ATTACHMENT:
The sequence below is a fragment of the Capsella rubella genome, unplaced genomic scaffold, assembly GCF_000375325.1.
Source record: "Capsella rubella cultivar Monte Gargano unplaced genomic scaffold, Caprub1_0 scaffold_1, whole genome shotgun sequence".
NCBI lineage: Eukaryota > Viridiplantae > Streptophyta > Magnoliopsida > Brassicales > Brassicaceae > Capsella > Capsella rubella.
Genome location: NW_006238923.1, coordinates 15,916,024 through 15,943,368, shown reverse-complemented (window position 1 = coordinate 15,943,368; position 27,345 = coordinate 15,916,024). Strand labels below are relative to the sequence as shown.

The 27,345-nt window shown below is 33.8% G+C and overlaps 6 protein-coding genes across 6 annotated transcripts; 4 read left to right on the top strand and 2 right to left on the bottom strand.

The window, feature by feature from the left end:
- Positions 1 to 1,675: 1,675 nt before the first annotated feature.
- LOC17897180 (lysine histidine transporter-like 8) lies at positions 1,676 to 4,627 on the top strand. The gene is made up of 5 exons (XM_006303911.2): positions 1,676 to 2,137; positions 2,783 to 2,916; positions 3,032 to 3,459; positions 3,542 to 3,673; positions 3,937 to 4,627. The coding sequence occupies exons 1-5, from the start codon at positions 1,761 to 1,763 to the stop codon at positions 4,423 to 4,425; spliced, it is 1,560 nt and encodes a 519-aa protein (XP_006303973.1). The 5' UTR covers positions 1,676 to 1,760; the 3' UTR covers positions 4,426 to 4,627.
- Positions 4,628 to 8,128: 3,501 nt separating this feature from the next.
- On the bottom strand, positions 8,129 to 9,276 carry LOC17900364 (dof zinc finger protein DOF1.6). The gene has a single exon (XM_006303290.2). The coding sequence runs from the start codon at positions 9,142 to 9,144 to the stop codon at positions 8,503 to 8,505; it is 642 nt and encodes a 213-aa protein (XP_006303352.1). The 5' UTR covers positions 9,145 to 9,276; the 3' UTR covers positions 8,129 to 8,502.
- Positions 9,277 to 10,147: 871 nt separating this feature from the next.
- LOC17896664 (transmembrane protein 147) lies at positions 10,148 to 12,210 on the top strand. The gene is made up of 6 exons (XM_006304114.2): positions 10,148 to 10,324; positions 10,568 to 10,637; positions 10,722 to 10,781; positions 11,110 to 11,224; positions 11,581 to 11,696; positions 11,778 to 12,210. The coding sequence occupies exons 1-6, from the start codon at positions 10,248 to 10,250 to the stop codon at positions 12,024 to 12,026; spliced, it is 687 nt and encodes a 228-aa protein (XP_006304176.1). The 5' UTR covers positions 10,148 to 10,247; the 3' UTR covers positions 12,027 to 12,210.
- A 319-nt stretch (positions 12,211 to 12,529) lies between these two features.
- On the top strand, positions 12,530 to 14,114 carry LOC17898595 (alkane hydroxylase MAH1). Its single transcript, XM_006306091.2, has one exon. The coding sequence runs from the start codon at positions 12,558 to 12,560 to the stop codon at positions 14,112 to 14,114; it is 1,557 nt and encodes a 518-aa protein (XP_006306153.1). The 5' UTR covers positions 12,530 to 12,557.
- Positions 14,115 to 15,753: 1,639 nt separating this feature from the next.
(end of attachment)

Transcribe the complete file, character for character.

The sequence below is a fragment of the Capsella rubella genome, unplaced genomic scaffold, assembly GCF_000375325.1.
Source record: "Capsella rubella cultivar Monte Gargano unplaced genomic scaffold, Caprub1_0 scaffold_1, whole genome shotgun sequence".
NCBI lineage: Eukaryota > Viridiplantae > Streptophyta > Magnoliopsida > Brassicales > Brassicaceae > Capsella > Capsella rubella.
Genome location: NW_006238923.1, coordinates 15,916,024 through 15,943,368, shown reverse-complemented (window position 1 = coordinate 15,943,368; position 27,345 = coordinate 15,916,024). Strand labels below are relative to the sequence as shown.

The 27,345-nt window shown below is 33.8% G+C and overlaps 6 protein-coding genes across 6 annotated transcripts; 4 read left to right on the top strand and 2 right to left on the bottom strand.

The window, feature by feature from the left end:
- Positions 1 to 1,675: 1,675 nt before the first annotated feature.
- LOC17897180 (lysine histidine transporter-like 8) lies at positions 1,676 to 4,627 on the top strand. The gene is made up of 5 exons (XM_006303911.2): positions 1,676 to 2,137; positions 2,783 to 2,916; positions 3,032 to 3,459; positions 3,542 to 3,673; positions 3,937 to 4,627. The coding sequence occupies exons 1-5, from the start codon at positions 1,761 to 1,763 to the stop codon at positions 4,423 to 4,425; spliced, it is 1,560 nt and encodes a 519-aa protein (XP_006303973.1). The 5' UTR covers positions 1,676 to 1,760; the 3' UTR covers positions 4,426 to 4,627.
- Positions 4,628 to 8,128: 3,501 nt separating this feature from the next.
- On the bottom strand, positions 8,129 to 9,276 carry LOC17900364 (dof zinc finger protein DOF1.6). The gene has a single exon (XM_006303290.2). The coding sequence runs from the start codon at positions 9,142 to 9,144 to the stop codon at positions 8,503 to 8,505; it is 642 nt and encodes a 213-aa protein (XP_006303352.1). The 5' UTR covers positions 9,145 to 9,276; the 3' UTR covers positions 8,129 to 8,502.
- Positions 9,277 to 10,147: 871 nt separating this feature from the next.
- LOC17896664 (transmembrane protein 147) lies at positions 10,148 to 12,210 on the top strand. The gene is made up of 6 exons (XM_006304114.2): positions 10,148 to 10,324; positions 10,568 to 10,637; positions 10,722 to 10,781; positions 11,110 to 11,224; positions 11,581 to 11,696; positions 11,778 to 12,210. The coding sequence occupies exons 1-6, from the start codon at positions 10,248 to 10,250 to the stop codon at positions 12,024 to 12,026; spliced, it is 687 nt and encodes a 228-aa protein (XP_006304176.1). The 5' UTR covers positions 10,148 to 10,247; the 3' UTR covers positions 12,027 to 12,210.
- A 319-nt stretch (positions 12,211 to 12,529) lies between these two features.
- On the top strand, positions 12,530 to 14,114 carry LOC17898595 (alkane hydroxylase MAH1). Its single transcript, XM_006306091.2, has one exon. The coding sequence runs from the start codon at positions 12,558 to 12,560 to the stop codon at positions 14,112 to 14,114; it is 1,557 nt and encodes a 518-aa protein (XP_006306153.1). The 5' UTR covers positions 12,530 to 12,557.
- Positions 14,115 to 15,753: 1,639 nt separating this feature from the next.